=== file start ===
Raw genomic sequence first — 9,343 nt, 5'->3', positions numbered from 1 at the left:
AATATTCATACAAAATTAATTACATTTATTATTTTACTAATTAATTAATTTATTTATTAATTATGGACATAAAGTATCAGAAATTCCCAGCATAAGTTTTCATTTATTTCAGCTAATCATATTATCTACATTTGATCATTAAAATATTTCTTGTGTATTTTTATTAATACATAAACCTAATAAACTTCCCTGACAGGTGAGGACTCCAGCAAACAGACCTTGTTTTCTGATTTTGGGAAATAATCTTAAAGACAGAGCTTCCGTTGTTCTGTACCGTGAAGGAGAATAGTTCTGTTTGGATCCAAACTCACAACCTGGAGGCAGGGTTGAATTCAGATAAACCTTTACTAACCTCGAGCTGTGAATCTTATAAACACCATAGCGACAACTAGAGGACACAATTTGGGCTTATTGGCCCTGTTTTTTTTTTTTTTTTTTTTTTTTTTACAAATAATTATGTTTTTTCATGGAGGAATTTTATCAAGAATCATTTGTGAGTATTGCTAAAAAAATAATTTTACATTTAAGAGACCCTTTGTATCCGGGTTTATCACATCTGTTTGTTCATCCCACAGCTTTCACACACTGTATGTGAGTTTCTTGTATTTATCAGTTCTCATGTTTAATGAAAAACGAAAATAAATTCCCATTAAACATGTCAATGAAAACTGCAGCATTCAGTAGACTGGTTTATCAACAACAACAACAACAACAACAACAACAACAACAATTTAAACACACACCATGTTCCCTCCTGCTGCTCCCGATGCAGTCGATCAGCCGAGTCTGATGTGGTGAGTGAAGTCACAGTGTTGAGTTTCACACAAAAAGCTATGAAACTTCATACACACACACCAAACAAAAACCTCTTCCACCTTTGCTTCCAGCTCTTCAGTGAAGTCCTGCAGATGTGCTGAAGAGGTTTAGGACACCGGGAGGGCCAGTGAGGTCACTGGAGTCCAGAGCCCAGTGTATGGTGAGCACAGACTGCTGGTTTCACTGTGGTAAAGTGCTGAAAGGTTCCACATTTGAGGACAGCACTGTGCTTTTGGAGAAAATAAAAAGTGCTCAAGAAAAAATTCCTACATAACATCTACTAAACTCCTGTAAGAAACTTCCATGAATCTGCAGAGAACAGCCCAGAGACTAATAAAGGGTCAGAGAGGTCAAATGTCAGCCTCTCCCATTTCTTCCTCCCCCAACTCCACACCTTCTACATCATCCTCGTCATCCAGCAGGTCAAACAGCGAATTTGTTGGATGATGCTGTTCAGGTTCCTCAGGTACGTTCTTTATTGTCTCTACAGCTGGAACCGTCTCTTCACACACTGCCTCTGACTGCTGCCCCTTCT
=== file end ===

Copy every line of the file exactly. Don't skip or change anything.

Raw genomic sequence first — 9,343 nt, 5'->3', positions numbered from 1 at the left:
AATATTCATACAAAATTAATTACATTTATTATTTTACTAATTAATTAATTTATTTATTAATTATGGACATAAAGTATCAGAAATTCCCAGCATAAGTTTTCATTTATTTCAGCTAATCATATTATCTACATTTGATCATTAAAATATTTCTTGTGTATTTTTATTAATACATAAACCTAATAAACTTCCCTGACAGGTGAGGACTCCAGCAAACAGACCTTGTTTTCTGATTTTGGGAAATAATCTTAAAGACAGAGCTTCCGTTGTTCTGTACCGTGAAGGAGAATAGTTCTGTTTGGATCCAAACTCACAACCTGGAGGCAGGGTTGAATTCAGATAAACCTTTACTAACCTCGAGCTGTGAATCTTATAAACACCATAGCGACAACTAGAGGACACAATTTGGGCTTATTGGCCCTGTTTTTTTTTTTTTTTTTTTTTTTTTTACAAATAATTATGTTTTTTCATGGAGGAATTTTATCAAGAATCATTTGTGAGTATTGCTAAAAAAATAATTTTACATTTAAGAGACCCTTTGTATCCGGGTTTATCACATCTGTTTGTTCATCCCACAGCTTTCACACACTGTATGTGAGTTTCTTGTATTTATCAGTTCTCATGTTTAATGAAAAACGAAAATAAATTCCCATTAAACATGTCAATGAAAACTGCAGCATTCAGTAGACTGGTTTATCAACAACAACAACAACAACAACAACAACAACAACAATTTAAACACACACCATGTTCCCTCCTGCTGCTCCCGATGCAGTCGATCAGCCGAGTCTGATGTGGTGAGTGAAGTCACAGTGTTGAGTTTCACACAAAAAGCTATGAAACTTCATACACACACACCAAACAAAAACCTCTTCCACCTTTGCTTCCAGCTCTTCAGTGAAGTCCTGCAGATGTGCTGAAGAGGTTTAGGACACCGGGAGGGCCAGTGAGGTCACTGGAGTCCAGAGCCCAGTGTATGGTGAGCACAGACTGCTGGTTTCACTGTGGTAAAGTGCTGAAAGGTTCCACATTTGAGGACAGCACTGTGCTTTTGGAGAAAATAAAAAGTGCTCAAGAAAAAATTCCTACATAACATCTACTAAACTCCTGTAAGAAACTTCCATGAATCTGCAGAGAACAGCCCAGAGACTAATAAAGGGTCAGAGAGGTCAAATGTCAGCCTCTCCCATTTCTTCCTCCCCCAACTCCACACCTTCTACATCATCCTCGTCATCCAGCAGGTCAAACAGCGAATTTGTTGGATGATGCTGTTCAGGTTCCTCAGGTACGTTCTTTATTGTCTCTACAGCTGGAACCGTCTCTTCACACACTGCCTCTGACTGCTGCCCCTTCT